What many don’t realise is that the bliss of reading isn’t just from the story itself; it also comes from the physical presence of a book, the weight of it in your hand.

“Lord! When you sell a man a book you don't sell just twelve ounces of paper and ink and glue - you sell him a whole new life.  Love and friendship and humour and ships at sea by night - there's all heaven and earth in a book, a real book.”  -Christopher Morley-

 

 

It looks like there is no way to stop the era of the e-book. For more info about online reading, listen to the podcast below. It includes commentary by author Dan Poynter about the future of books and publishing online: 

E-book podcast by izzyabraham
A 4th-year Journalism & Media Studies student, specializing in New Media. I'm from Mozambique, studying at Rhodes University in South Africa. Also Deputy Editor of the independent campus newspaper, Activate.

Comments

Jude
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Jude Monday, 14 May 2012

I see what you did there

I see what you did there. e-book nook? Or is that e-book Nook (r)
">http://www.barnesandnoble.com/p/nook-simple-touch-barnes-noble/1102344735 :D

izzyabraham
izzyabraham
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izzyabraham Monday, 14 May 2012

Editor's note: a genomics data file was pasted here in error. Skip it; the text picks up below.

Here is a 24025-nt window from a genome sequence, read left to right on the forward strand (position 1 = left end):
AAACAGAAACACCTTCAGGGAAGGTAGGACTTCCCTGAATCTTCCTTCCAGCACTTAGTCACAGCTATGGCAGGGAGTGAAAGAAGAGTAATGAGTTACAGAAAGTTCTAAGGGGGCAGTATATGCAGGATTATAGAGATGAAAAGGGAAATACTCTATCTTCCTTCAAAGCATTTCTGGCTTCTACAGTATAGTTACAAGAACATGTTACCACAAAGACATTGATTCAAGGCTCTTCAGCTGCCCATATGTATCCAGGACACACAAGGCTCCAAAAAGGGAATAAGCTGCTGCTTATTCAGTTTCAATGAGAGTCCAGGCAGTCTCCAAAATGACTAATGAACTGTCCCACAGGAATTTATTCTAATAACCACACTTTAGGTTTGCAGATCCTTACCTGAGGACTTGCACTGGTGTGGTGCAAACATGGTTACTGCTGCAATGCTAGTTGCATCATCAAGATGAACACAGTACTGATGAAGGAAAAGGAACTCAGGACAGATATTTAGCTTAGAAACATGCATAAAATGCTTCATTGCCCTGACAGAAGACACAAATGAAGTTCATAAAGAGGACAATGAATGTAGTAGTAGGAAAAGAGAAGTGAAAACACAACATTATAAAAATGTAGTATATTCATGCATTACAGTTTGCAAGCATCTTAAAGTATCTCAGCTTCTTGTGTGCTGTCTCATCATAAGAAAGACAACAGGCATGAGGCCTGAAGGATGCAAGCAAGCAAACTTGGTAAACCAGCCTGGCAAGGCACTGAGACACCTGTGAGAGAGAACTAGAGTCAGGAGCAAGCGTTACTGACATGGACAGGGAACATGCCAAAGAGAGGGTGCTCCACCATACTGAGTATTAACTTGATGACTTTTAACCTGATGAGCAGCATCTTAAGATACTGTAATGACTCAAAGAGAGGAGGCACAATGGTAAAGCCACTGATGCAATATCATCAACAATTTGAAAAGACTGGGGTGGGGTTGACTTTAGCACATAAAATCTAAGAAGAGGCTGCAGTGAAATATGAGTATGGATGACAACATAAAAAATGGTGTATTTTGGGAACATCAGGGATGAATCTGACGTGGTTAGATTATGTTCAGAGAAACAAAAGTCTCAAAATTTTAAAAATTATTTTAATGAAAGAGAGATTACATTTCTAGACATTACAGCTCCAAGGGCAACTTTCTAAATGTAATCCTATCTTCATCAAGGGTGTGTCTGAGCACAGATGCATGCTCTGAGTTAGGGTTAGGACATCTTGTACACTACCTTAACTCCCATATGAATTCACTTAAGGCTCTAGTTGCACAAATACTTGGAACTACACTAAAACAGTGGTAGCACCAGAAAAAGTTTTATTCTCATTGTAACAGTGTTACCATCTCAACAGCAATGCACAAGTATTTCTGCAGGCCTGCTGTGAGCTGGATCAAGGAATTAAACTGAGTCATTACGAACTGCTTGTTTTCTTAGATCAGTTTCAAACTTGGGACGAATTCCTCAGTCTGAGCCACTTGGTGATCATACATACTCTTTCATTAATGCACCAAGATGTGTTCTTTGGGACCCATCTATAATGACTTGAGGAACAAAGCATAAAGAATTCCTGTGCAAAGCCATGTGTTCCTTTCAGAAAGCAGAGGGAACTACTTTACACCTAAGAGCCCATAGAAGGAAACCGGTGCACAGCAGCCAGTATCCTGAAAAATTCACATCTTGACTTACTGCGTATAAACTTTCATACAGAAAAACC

original meaning

nook. :-) not the device. but yes, I'm very aware of the Nook.

Ms. Gadget
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Megan Ellis is a New Media student and young journalist at Rhodes University.
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Ms. Gadget Monday, 14 May 2012

Green e-books

Strangely enough, Ebooks might not be so popular with the green movement. In my blog post about green tech (http://www.mydigitallife.co.za/index.php?option=com_easyblog&view=entry&id=1061251&Itemid=350) I included a finding that ebooks have a larger carbon footprint than paperbacks.

I personally am sticking to books - since I don't have as much time as I would like to read, I only read up to ten books or so a year. It's therefore much cheaper to buy the books.

I do admit though that reading an ebook version of Jane Austen's complete collection would be much easier than working my arms to support my 1,300 page edition in the tiniest writing imagineable.

I still like the idea of having a personal library in my house one day, so that my kids can read all the great literary works I've been collecting. Plus, it's cheaper than buying them all ebooks :P

izzyabraham
izzyabraham
A 4th-year Journalism & Media Studies student, specializing in New Media. I'm fr
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izzyabraham Monday, 14 May 2012

library at home

It's a dream of mine to have a huge library in my home. E-books would kill that dream! I've been building up my collection of 'great literary works' too :).

And I'm almost glad e-books are not green. That way people might be compelled to stick to regular old books.

Ms. Gadget
Ms. Gadget
Megan Ellis is a New Media student and young journalist at Rhodes University.
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Ms. Gadget Monday, 14 May 2012

Ditto

Same here :) plus I refuse to lose that feeling of excitement when you finally buy a book you've been saving up for. Plus, if you break/lose or have your ebook reader stolen, it's a much bigger loss than losing/ruining a single book.